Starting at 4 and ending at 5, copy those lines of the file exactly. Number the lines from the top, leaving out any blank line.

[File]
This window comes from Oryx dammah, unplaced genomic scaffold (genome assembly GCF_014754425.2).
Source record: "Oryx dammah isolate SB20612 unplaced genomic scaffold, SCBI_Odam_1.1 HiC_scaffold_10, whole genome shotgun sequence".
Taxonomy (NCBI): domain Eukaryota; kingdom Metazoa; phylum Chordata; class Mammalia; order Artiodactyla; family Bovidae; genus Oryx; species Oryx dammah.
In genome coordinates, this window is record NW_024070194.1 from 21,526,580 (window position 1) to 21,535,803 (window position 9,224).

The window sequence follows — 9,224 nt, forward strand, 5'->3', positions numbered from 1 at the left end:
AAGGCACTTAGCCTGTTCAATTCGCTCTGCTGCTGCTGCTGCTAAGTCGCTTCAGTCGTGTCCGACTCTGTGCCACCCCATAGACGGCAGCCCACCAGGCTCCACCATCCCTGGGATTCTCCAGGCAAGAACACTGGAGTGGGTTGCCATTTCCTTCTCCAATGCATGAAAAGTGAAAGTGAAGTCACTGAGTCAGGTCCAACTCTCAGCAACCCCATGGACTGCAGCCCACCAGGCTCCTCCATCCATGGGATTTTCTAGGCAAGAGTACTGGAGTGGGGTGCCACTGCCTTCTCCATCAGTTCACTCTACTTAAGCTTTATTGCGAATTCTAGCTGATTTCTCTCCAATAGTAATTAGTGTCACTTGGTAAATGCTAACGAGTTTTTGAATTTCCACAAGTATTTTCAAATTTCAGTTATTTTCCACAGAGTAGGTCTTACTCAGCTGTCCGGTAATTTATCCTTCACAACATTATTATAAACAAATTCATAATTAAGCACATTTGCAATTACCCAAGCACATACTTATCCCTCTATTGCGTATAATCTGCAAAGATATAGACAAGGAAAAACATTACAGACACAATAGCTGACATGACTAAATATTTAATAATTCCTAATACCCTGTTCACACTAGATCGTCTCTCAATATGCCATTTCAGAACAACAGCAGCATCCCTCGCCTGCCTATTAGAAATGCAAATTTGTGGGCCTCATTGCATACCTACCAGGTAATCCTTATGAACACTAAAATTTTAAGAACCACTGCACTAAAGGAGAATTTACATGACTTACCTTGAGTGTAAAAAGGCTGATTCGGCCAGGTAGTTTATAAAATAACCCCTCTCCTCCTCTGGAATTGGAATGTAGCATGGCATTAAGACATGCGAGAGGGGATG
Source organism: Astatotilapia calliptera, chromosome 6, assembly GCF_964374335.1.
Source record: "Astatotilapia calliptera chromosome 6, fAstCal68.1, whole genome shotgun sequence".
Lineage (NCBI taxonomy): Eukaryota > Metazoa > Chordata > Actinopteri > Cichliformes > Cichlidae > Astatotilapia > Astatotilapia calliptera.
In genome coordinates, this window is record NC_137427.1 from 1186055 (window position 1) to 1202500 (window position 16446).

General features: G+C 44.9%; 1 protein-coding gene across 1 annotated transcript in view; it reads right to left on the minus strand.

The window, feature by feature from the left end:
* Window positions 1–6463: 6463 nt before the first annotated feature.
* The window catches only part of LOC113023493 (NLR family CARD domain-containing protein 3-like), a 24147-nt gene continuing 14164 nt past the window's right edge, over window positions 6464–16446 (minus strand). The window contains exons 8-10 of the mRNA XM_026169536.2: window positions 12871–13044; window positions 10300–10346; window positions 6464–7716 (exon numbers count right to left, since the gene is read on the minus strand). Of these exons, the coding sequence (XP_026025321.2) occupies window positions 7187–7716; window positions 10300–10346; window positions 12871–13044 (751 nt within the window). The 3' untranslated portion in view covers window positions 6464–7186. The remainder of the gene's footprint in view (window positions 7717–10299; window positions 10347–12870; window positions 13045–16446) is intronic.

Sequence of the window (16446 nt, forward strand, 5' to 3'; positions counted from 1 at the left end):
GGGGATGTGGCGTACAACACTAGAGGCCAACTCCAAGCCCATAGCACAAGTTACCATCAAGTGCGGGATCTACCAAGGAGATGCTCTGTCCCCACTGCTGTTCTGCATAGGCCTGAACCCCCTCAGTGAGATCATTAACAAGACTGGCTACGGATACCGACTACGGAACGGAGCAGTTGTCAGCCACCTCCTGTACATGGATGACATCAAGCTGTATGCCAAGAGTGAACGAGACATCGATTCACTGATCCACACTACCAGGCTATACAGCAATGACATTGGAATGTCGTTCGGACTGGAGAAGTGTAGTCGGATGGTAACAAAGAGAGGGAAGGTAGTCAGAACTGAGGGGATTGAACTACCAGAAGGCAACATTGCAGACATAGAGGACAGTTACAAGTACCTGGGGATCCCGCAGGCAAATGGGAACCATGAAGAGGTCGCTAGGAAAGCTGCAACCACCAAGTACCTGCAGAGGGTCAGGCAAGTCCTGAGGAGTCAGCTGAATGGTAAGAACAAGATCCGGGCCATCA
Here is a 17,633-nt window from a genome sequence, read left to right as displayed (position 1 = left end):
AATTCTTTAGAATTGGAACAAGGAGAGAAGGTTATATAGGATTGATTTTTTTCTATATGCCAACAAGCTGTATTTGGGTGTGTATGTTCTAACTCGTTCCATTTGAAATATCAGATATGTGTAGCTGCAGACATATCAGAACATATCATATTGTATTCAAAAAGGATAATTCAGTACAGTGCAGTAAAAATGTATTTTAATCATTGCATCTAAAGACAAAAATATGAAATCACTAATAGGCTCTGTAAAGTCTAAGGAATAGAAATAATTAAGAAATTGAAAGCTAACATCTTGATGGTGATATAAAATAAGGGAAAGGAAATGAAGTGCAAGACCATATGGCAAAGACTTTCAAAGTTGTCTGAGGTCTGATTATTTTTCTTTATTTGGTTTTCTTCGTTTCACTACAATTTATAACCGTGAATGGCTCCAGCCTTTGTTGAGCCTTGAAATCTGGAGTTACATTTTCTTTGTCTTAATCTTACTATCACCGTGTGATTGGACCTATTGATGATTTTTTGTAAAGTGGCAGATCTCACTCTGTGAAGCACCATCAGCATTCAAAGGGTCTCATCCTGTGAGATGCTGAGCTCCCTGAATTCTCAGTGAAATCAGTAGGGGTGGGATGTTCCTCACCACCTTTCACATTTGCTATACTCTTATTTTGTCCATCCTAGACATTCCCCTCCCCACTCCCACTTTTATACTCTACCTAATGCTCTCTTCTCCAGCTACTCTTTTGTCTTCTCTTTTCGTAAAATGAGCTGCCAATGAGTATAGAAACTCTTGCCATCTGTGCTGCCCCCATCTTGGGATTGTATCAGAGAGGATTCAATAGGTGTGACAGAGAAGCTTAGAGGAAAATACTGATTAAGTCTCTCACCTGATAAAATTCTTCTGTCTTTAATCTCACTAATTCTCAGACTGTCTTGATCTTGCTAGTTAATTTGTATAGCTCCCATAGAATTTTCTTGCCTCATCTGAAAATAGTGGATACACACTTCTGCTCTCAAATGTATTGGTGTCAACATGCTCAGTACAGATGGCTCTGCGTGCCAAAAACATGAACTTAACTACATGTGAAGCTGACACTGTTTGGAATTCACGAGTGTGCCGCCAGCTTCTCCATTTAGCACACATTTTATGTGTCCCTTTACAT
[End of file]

In genome coordinates, this window is record NW_024070194.1 from 21,526,580 (window position 1) to 21,535,803 (window position 9,224).

The window sequence follows — 9,224 nt, forward strand, 5'->3', positions numbered from 1 at the left end: